The race for governor has come down to the question of who might finish second, since Gavin Newsom has a persistent lead in polls.

But don’t be surprised – and don’t overreact – if there’s a surprise in the top slot on June 5. John Cox could finish first.

It’s not likely but it’s hardly out of the question.

The election is likely to be low turnout. There’s been little coverage, and, as I never tire of pointing out, the state and the media have incorrectly labeled the June election as a “primary” election, even though the voters abolished primaries in favor of the current top two system. Primary elections have dismal turnouts, and those turnouts have sunk by about one-third over the last generation. In 2014, the turnout was a record low, 25 percent of registered voters. It may not be that low this time, but it shouldn’t be much higher.

The three leading Democrats in the race are engaged in negative attacks against each other. That could weaken all three. And the Democratic vote is further divided by the presence of Delaine Eastin and a host of other unknown Democrats on a long and confusing ballot.

On the Republican side, Cox has what little name recognition there is. He got the endorsement of Donald Trump; on any level of morality or human decency, a California politician should reject the backing of a lying, racist president who has invented a tale about millions of undocumented immigrants voting. But in this June election, the Trump endorsement may help him pull votes away from Travis Allen. So may the realization among Republicans that dividing votes between Cox and Allen could leave the party without a candidate in the top two, thus hurting the GOP’s chances of holding onto House seats in November.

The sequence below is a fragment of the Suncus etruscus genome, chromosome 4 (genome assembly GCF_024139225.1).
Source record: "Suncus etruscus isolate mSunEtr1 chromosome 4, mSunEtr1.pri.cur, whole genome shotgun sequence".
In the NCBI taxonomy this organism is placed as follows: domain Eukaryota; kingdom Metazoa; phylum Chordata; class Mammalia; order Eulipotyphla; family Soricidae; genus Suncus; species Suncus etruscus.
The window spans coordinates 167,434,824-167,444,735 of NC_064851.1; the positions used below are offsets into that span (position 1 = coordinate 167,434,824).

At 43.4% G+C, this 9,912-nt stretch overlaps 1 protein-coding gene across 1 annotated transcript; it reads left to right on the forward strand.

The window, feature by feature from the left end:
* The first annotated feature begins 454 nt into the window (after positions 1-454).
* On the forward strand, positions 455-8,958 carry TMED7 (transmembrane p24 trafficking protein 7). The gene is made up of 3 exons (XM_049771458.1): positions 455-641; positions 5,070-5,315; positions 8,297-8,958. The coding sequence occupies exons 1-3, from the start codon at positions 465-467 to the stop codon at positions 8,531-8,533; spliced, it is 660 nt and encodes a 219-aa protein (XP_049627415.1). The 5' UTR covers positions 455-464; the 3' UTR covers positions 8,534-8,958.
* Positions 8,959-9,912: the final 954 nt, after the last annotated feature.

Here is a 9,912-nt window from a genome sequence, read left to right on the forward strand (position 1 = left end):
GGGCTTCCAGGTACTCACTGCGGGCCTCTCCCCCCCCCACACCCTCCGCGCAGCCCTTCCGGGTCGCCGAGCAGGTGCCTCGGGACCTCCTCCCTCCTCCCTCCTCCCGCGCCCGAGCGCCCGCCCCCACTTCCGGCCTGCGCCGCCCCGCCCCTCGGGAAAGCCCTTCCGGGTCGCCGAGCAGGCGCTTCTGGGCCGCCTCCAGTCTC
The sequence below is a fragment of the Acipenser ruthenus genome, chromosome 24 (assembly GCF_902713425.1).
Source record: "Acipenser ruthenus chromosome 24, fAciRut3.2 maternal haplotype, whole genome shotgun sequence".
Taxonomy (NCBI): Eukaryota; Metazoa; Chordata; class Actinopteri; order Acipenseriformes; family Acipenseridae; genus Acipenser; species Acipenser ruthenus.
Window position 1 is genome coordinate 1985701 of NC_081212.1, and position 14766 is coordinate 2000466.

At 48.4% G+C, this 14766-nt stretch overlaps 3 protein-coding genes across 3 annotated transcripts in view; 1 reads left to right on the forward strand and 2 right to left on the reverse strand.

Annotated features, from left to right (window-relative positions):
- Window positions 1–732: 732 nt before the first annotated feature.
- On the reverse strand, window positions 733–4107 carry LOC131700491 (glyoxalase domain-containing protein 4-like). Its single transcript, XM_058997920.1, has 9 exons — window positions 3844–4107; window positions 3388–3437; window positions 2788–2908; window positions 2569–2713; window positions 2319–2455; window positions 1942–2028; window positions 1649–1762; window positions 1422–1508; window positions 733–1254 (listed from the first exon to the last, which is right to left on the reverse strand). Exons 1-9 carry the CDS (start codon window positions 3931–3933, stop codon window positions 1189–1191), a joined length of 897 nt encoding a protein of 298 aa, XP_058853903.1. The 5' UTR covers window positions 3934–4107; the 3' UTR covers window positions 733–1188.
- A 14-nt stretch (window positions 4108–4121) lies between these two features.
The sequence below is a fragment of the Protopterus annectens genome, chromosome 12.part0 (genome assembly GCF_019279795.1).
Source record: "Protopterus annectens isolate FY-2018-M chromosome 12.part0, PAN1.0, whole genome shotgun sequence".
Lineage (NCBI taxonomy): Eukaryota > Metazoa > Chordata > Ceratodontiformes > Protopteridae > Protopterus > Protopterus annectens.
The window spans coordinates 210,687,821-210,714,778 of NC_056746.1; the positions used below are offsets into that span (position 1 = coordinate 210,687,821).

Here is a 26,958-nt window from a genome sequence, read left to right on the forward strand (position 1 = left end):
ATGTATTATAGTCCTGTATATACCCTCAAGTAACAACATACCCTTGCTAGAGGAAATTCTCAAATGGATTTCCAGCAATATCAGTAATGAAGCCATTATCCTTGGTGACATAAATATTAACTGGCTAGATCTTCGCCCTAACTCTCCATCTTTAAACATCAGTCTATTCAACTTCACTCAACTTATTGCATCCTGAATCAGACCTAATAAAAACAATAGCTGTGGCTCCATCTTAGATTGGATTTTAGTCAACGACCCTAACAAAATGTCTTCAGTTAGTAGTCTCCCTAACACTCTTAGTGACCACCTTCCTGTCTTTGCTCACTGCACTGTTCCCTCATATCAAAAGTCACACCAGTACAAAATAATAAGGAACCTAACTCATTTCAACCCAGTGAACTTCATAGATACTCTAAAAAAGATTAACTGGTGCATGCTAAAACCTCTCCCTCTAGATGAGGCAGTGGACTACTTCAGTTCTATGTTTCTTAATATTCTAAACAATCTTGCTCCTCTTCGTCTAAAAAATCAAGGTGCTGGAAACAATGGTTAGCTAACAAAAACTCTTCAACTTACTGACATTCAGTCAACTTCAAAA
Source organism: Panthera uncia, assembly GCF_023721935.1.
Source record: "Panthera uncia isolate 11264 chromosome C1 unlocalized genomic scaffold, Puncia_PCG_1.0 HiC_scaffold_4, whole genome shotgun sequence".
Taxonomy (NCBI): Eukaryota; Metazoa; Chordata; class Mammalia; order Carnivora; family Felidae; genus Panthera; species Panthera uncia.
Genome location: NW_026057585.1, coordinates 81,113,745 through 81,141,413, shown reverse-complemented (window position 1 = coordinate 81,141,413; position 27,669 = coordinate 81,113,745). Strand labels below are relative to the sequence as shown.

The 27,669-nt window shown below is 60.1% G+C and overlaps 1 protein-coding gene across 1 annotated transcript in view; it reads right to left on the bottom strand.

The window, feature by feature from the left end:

So a swing to Cox among Republicans is likely, while Gavin Newsom, Antonio Villaraigosa, and John Chiang divide up votes and hurt one another.

If Cox does emerge in first place, or even very close to Newsom, it wouldn’t be a new phenomenon. Republican Ashley Swearengin finished first in the June 2014 election for controller, outpointing Betty Yee as three Democratic candidates divided the vote. That same year, Republican Pete Peterson ran within a point of Democrat Alex Padilla in the first round of voting for Secretary of State, as Democrats and an independent divided up the votes. But such outcomes wouldn’t change the ultimate outcome: Democrats winning statewide. In the 2014 general election, Yee beat Swearengin by 7, and Padilla beat Peterson, also by 7 points. And Swearengin and Peterson were easily the strongest and most mainstream Republican candidates of this decade.

Of course, such an outcome would make news. Cox might get a bit more attention from what’s left of the political media, but it’s not clear such attention would be good for him, given how he’s tied himself to Trump’s bigoted agenda. And Trump would likely exploit public ignorance over our dumb top two system to claim some kind of victory.

But don’t be surprised if Cox ends up on top. Because top two creates strange outcomes and perverse surprises.